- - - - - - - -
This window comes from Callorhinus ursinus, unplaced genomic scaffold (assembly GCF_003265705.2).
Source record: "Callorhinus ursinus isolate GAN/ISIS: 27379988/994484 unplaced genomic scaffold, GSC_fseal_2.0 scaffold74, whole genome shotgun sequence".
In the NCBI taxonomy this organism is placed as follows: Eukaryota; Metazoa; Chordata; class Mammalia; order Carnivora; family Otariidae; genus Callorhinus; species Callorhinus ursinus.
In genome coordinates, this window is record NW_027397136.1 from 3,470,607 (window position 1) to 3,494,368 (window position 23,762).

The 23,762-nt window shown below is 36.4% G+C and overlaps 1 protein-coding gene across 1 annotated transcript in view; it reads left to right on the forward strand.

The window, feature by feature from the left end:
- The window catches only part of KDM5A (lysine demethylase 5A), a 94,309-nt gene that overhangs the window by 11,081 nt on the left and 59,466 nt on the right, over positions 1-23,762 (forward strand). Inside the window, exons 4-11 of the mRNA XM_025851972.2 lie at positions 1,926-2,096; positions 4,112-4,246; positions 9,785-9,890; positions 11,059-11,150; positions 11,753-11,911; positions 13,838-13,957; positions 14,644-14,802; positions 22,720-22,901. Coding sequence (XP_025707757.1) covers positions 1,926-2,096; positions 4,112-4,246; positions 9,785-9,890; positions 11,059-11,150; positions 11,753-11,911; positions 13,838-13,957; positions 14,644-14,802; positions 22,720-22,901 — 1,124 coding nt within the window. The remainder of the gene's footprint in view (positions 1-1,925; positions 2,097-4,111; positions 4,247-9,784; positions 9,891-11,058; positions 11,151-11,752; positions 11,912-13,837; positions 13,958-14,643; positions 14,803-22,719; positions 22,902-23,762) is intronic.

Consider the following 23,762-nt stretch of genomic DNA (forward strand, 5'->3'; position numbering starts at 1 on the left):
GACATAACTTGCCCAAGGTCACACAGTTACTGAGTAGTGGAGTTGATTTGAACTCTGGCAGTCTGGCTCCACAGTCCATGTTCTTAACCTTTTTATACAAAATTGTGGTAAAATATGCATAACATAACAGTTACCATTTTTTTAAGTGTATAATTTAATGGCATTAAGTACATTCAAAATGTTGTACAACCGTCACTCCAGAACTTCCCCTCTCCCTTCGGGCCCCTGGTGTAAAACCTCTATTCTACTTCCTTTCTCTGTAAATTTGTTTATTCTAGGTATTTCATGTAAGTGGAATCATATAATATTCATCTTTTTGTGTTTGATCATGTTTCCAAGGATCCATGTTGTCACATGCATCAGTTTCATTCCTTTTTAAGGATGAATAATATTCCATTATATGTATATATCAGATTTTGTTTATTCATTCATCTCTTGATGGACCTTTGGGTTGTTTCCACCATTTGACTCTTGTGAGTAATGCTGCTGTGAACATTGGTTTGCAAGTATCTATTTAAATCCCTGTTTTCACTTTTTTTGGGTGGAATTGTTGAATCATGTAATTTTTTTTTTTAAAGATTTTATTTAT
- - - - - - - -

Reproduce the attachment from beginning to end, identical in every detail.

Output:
This window comes from Callorhinus ursinus, unplaced genomic scaffold (assembly GCF_003265705.2).
Source record: "Callorhinus ursinus isolate GAN/ISIS: 27379988/994484 unplaced genomic scaffold, GSC_fseal_2.0 scaffold74, whole genome shotgun sequence".
In the NCBI taxonomy this organism is placed as follows: Eukaryota; Metazoa; Chordata; class Mammalia; order Carnivora; family Otariidae; genus Callorhinus; species Callorhinus ursinus.
In genome coordinates, this window is record NW_027397136.1 from 3,470,607 (window position 1) to 3,494,368 (window position 23,762).

The 23,762-nt window shown below is 36.4% G+C and overlaps 1 protein-coding gene across 1 annotated transcript in view; it reads left to right on the forward strand.

The window, feature by feature from the left end:
- The window catches only part of KDM5A (lysine demethylase 5A), a 94,309-nt gene that overhangs the window by 11,081 nt on the left and 59,466 nt on the right, over positions 1-23,762 (forward strand). Inside the window, exons 4-11 of the mRNA XM_025851972.2 lie at positions 1,926-2,096; positions 4,112-4,246; positions 9,785-9,890; positions 11,059-11,150; positions 11,753-11,911; positions 13,838-13,957; positions 14,644-14,802; positions 22,720-22,901. Coding sequence (XP_025707757.1) covers positions 1,926-2,096; positions 4,112-4,246; positions 9,785-9,890; positions 11,059-11,150; positions 11,753-11,911; positions 13,838-13,957; positions 14,644-14,802; positions 22,720-22,901 — 1,124 coding nt within the window. The remainder of the gene's footprint in view (positions 1-1,925; positions 2,097-4,111; positions 4,247-9,784; positions 9,891-11,058; positions 11,151-11,752; positions 11,912-13,837; positions 13,958-14,643; positions 14,803-22,719; positions 22,902-23,762) is intronic.

Consider the following 23,762-nt stretch of genomic DNA (forward strand, 5'->3'; position numbering starts at 1 on the left):
GACATAACTTGCCCAAGGTCACACAGTTACTGAGTAGTGGAGTTGATTTGAACTCTGGCAGTCTGGCTCCACAGTCCATGTTCTTAACCTTTTTATACAAAATTGTGGTAAAATATGCATAACATAACAGTTACCATTTTTTTAAGTGTATAATTTAATGGCATTAAGTACATTCAAAATGTTGTACAACCGTCACTCCAGAACTTCCCCTCTCCCTTCGGGCCCCTGGTGTAAAACCTCTATTCTACTTCCTTTCTCTGTAAATTTGTTTATTCTAGGTATTTCATGTAAGTGGAATCATATAATATTCATCTTTTTGTGTTTGATCATGTTTCCAAGGATCCATGTTGTCACATGCATCAGTTTCATTCCTTTTTAAGGATGAATAATATTCCATTATATGTATATATCAGATTTTGTTTATTCATTCATCTCTTGATGGACCTTTGGGTTGTTTCCACCATTTGACTCTTGTGAGTAATGCTGCTGTGAACATTGGTTTGCAAGTATCTATTTAAATCCCTGTTTTCACTTTTTTTGGGTGGAATTGTTGAATCATGTAATTTTTTTTTTTAAAGATTTTATTTAT